Battambang Circus (Phare Ponleu Selpak)
The shows include a range of circus disciplines including acrobatics, juggling, aerial work, clowning, tightrope walking and aqua-balance. It gives performances every Monday and Thursday evening. The shows are put on by students from the NGO arts school, Phare Ponleu Selpak that helps disadvantaged children and young people escape from situations connected with poverty such as begging or trafficking and to get an education, both in normal public school and in the arts.
Bahá'í House of Worship
Around 7 kilometers (4 mi) south of Battambang, in Odambang commune, stands the city's Bahá'í House of Worship. Inaugurated in 2017, it is notable for being one of the first Bahá'í temples to be built to serve a single locality, and the first local Bahá'í house of worship to be constructed. The round, nine-sided edifice features a central dome and spire, and winged parapets that have been called reminiscent of Phnom Penh's Chaktomuk Conference Hall.
Our guide to eating and drinking in Battambang from street food and cafes to restaurants and bars. Some of the best Cambodian cuisine in the country is found in Battambang, the capital of Cambodia‘s most fertile province and the country’s rice bowl. Here’s where you should snack, dine and sip in Battambang.
A few tourist restaurants aside, Cambodia’s second city of Battambang, set in an agriculturally-rich region, is one of the best places in the country to sample the most authentic renditions of Cambodian dishes — at roadside stalls, fresh markets, local eateries, foodie tours, a stylish restaurant, and even a boutique hotel restaurant or two. This guide to eating and drinking in Battambang covers all of the delicious opportunities to sample those specialties.
Cambodian cuisine is one of the most misunderstood cuisines in Asia. And unfortunately visitors’ understanding of the food isn’t helped by tourist restaurants passing off Thai dishes as Cambodian because they know diners are more familiar with the balanced flavours of their neighbour’s cuisine than the confronting sour, bitter and pungent notes of their own. What complicates things in Battambang is that the city and surrounding province was under Thai rule for a while.
Due to its sizeable expat population and creative young locals, Battambang is also the spot to find Cambodia’s best coffee, along with good burgers and icy beer in arty bars, and everything from French pizza to fantastic Indian food. Thanks to Tara Winkler of the Cambodian Children’s Trust (CCT), Chef David Thompson of Nahm Bangkok, and restaurateur John Fink, owner of Quay in Sydney, Battambang also boasts a sleek restaurant serving pan-Asian sharing plates and potent cocktails. Here’s our guide to eating and drinking in Battambang.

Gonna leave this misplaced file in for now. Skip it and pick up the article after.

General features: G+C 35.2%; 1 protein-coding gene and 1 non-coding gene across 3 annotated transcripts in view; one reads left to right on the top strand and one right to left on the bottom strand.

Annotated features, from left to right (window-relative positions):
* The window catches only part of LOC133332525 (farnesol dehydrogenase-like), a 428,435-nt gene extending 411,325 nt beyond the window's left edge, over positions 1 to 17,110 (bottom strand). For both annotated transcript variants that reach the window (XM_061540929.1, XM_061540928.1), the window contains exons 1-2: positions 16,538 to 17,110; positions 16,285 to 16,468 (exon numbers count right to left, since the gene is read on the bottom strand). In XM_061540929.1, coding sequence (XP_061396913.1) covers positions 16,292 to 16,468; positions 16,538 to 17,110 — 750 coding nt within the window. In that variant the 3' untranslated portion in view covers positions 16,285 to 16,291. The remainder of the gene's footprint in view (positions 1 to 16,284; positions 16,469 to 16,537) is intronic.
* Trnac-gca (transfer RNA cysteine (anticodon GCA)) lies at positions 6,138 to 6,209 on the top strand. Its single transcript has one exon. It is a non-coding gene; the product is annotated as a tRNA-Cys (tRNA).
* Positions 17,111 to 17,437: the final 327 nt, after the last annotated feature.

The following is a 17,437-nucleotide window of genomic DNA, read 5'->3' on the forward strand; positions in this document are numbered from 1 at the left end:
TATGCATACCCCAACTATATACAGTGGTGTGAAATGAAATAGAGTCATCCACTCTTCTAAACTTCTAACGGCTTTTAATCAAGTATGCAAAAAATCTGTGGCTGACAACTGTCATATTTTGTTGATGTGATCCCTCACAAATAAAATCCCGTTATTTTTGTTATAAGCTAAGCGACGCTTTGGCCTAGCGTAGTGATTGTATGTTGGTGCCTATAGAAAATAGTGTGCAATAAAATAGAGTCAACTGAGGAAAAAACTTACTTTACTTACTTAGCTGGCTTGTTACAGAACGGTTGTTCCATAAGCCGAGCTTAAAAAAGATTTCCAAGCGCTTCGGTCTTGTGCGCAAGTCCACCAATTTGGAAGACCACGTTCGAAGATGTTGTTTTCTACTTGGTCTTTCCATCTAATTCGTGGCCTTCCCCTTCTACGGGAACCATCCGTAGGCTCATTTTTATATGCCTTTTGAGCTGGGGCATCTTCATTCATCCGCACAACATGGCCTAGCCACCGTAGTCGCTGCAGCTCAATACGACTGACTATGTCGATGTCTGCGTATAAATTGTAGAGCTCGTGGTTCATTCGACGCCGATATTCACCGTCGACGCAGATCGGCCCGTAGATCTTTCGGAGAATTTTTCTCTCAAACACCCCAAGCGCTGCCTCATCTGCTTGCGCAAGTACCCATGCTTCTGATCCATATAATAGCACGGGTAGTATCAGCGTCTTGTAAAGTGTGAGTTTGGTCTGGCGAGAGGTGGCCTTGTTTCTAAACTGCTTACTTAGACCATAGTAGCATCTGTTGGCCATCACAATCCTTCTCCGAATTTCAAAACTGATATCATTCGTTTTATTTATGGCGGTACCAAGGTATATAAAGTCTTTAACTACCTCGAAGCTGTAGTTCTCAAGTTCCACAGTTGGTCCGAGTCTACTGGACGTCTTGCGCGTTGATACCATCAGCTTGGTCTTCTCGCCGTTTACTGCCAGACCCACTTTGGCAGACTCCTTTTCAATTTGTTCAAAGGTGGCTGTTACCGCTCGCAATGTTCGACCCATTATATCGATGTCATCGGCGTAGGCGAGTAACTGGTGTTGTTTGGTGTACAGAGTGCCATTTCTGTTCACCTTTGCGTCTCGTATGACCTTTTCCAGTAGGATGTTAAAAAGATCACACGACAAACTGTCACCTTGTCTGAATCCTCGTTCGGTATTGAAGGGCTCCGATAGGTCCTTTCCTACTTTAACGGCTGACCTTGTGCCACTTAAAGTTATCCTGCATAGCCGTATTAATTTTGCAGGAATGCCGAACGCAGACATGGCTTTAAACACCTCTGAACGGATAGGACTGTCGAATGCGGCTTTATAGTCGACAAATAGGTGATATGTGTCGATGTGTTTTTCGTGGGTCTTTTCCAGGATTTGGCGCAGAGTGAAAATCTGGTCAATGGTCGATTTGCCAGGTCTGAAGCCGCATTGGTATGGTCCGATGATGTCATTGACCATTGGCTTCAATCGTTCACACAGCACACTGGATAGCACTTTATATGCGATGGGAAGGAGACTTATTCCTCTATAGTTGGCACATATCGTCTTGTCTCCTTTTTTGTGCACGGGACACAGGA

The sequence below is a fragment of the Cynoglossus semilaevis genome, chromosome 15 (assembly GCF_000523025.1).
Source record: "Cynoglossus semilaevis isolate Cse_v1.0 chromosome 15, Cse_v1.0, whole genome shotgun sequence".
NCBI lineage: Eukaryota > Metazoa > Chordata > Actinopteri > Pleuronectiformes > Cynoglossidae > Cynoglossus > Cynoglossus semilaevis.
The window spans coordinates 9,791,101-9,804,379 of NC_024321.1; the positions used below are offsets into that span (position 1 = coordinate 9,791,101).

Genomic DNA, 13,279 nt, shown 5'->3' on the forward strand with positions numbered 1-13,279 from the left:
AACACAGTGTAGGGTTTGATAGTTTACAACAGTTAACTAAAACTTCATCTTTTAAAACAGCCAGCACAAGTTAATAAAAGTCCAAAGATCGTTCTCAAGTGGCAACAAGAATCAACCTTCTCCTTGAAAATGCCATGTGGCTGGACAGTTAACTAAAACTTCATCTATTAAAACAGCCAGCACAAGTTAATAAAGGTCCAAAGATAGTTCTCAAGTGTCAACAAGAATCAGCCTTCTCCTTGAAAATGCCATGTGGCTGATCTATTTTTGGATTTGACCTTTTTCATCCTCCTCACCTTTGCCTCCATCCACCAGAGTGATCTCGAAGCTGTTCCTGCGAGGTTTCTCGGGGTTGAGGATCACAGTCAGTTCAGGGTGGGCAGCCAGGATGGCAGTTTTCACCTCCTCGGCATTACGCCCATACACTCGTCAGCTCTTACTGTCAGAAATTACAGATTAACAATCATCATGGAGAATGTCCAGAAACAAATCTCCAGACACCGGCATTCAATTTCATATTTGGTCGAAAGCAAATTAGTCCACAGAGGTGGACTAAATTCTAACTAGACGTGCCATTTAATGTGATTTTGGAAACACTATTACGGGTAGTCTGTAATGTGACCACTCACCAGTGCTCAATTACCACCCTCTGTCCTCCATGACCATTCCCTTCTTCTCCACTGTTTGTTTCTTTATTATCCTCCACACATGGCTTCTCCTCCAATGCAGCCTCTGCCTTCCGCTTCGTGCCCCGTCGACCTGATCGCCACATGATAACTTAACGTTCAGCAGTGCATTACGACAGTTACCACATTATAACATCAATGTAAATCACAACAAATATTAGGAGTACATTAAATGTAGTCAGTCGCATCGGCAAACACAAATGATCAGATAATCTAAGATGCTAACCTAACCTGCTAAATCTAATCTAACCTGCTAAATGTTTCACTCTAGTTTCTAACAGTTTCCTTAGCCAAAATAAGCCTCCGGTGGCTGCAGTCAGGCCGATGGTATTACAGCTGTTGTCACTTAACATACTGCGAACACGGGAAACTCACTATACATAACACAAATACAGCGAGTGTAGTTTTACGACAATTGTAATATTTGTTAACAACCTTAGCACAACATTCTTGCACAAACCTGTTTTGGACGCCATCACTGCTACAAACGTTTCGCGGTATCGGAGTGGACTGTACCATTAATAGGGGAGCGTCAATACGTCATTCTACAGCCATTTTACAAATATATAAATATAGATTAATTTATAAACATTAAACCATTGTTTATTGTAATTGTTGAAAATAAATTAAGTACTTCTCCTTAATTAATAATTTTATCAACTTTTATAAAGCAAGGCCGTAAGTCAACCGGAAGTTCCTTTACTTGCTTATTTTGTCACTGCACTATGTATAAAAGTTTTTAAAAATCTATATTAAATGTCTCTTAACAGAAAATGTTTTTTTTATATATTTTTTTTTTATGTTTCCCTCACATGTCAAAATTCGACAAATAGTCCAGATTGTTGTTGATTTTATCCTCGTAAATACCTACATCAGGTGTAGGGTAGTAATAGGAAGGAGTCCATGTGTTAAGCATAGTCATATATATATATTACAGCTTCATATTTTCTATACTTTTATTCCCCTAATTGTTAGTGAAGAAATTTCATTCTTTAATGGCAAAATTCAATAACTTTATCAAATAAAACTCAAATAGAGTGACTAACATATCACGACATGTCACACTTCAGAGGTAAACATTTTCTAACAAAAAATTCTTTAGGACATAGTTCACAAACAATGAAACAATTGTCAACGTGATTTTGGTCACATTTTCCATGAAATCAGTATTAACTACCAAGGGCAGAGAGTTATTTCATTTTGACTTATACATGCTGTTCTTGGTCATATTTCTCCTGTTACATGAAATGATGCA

BREAKFAST IN BATTAMBANG
Battambang’s typical breakfast is kuy teav, a pork noodle broth, and you’ll spot it being slurped at markets and stalls all over the city. The best is at Mrs Te Lieng and Mr Lee Mun’s soup joint in Wat Kor village on the outskirts of town, where the couple have been dishing up bowls of the steaming kuy teav since 1995. The version with succulent pork slices served atop the noodles is the most barang (foreigner) friendly, however, locals prefer the addition of offal, including liver, intestines, lung, and heart. Add chilli, lime and fresh herbs to taste from the selection of condiments on the table. The deep fried breadsticks or youtiao — also known as ‘Chinese doughnuts’ — served on the side, are for dipping in the soup. If you’re staying at Battambang Resort, owner Phary takes guests on a breakfast bicycle ride to the eatery as an alternative to the hotel buffet. For a Western breakfast, expats like Cafe Eden for its pancakes, crepes, bagels, and enormous huevos rancheros, however, a warning: while the service is well-meaning it is excruciatingly slow.
MARKETS IN BATTAMBANG
After breakfast, make a beeline for the markets, which are best in the morning. Fertile Battambang province has a reputation for producing the country’s finest fresh produce — Cambodians swear its coconuts are the finest, pineapples the juiciest, oranges the sweetest, corn the tastiest — so it’s no surprise the town is home to a couple of the country’s best markets. In the heart of town, Phsar Naht market is most compelling in the early morning for fresh food and the early evening for street food. Our favourite market is the larger, busier Phsar Boeung Choeuk, which is a distribution point for suppliers, as well as the market where locals do their eating and shopping. Look out for the mountains of pineapples, corn, coconuts, and so on, depending on the season, of course.
BEST COFFEE IN BATTAMBANG